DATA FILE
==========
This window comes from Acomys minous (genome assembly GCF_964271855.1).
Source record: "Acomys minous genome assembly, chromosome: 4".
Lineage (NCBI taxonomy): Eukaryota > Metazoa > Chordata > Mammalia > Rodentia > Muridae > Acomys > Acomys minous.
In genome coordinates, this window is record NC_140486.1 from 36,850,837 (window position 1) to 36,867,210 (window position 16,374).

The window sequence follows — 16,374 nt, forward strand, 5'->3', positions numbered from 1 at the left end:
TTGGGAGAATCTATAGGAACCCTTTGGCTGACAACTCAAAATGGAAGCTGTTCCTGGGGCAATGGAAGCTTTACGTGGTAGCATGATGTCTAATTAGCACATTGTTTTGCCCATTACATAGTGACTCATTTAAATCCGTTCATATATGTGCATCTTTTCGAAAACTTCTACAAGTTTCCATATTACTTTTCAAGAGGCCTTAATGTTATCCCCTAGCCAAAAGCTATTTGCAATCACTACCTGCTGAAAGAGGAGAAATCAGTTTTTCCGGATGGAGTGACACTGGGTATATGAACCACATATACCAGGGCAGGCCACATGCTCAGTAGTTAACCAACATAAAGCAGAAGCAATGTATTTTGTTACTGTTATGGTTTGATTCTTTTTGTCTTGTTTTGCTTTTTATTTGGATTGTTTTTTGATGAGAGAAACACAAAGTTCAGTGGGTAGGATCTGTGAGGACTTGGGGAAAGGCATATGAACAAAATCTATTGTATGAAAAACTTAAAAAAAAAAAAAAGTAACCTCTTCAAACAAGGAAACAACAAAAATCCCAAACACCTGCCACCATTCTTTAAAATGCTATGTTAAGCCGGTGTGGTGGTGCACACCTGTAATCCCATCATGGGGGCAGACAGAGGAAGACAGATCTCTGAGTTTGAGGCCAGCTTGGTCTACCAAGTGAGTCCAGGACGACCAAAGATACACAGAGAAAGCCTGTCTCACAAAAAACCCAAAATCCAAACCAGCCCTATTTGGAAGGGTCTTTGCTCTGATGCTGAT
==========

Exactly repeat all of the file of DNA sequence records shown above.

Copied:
This window comes from Acomys minous (genome assembly GCF_964271855.1).
Source record: "Acomys minous genome assembly, chromosome: 4".
Lineage (NCBI taxonomy): Eukaryota > Metazoa > Chordata > Mammalia > Rodentia > Muridae > Acomys > Acomys minous.
In genome coordinates, this window is record NC_140486.1 from 36,850,837 (window position 1) to 36,867,210 (window position 16,374).

The window sequence follows — 16,374 nt, forward strand, 5'->3', positions numbered from 1 at the left end:
TTGGGAGAATCTATAGGAACCCTTTGGCTGACAACTCAAAATGGAAGCTGTTCCTGGGGCAATGGAAGCTTTACGTGGTAGCATGATGTCTAATTAGCACATTGTTTTGCCCATTACATAGTGACTCATTTAAATCCGTTCATATATGTGCATCTTTTCGAAAACTTCTACAAGTTTCCATATTACTTTTCAAGAGGCCTTAATGTTATCCCCTAGCCAAAAGCTATTTGCAATCACTACCTGCTGAAAGAGGAGAAATCAGTTTTTCCGGATGGAGTGACACTGGGTATATGAACCACATATACCAGGGCAGGCCACATGCTCAGTAGTTAACCAACATAAAGCAGAAGCAATGTATTTTGTTACTGTTATGGTTTGATTCTTTTTGTCTTGTTTTGCTTTTTATTTGGATTGTTTTTTGATGAGAGAAACACAAAGTTCAGTGGGTAGGATCTGTGAGGACTTGGGGAAAGGCATATGAACAAAATCTATTGTATGAAAAACTTAAAAAAAAAAAAAAGTAACCTCTTCAAACAAGGAAACAACAAAAATCCCAAACACCTGCCACCATTCTTTAAAATGCTATGTTAAGCCGGTGTGGTGGTGCACACCTGTAATCCCATCATGGGGGCAGACAGAGGAAGACAGATCTCTGAGTTTGAGGCCAGCTTGGTCTACCAAGTGAGTCCAGGACGACCAAAGATACACAGAGAAAGCCTGTCTCACAAAAAACCCAAAATCCAAACCAGCCCTATTTGGAAGGGTCTTTGCTCTGATGCTGAT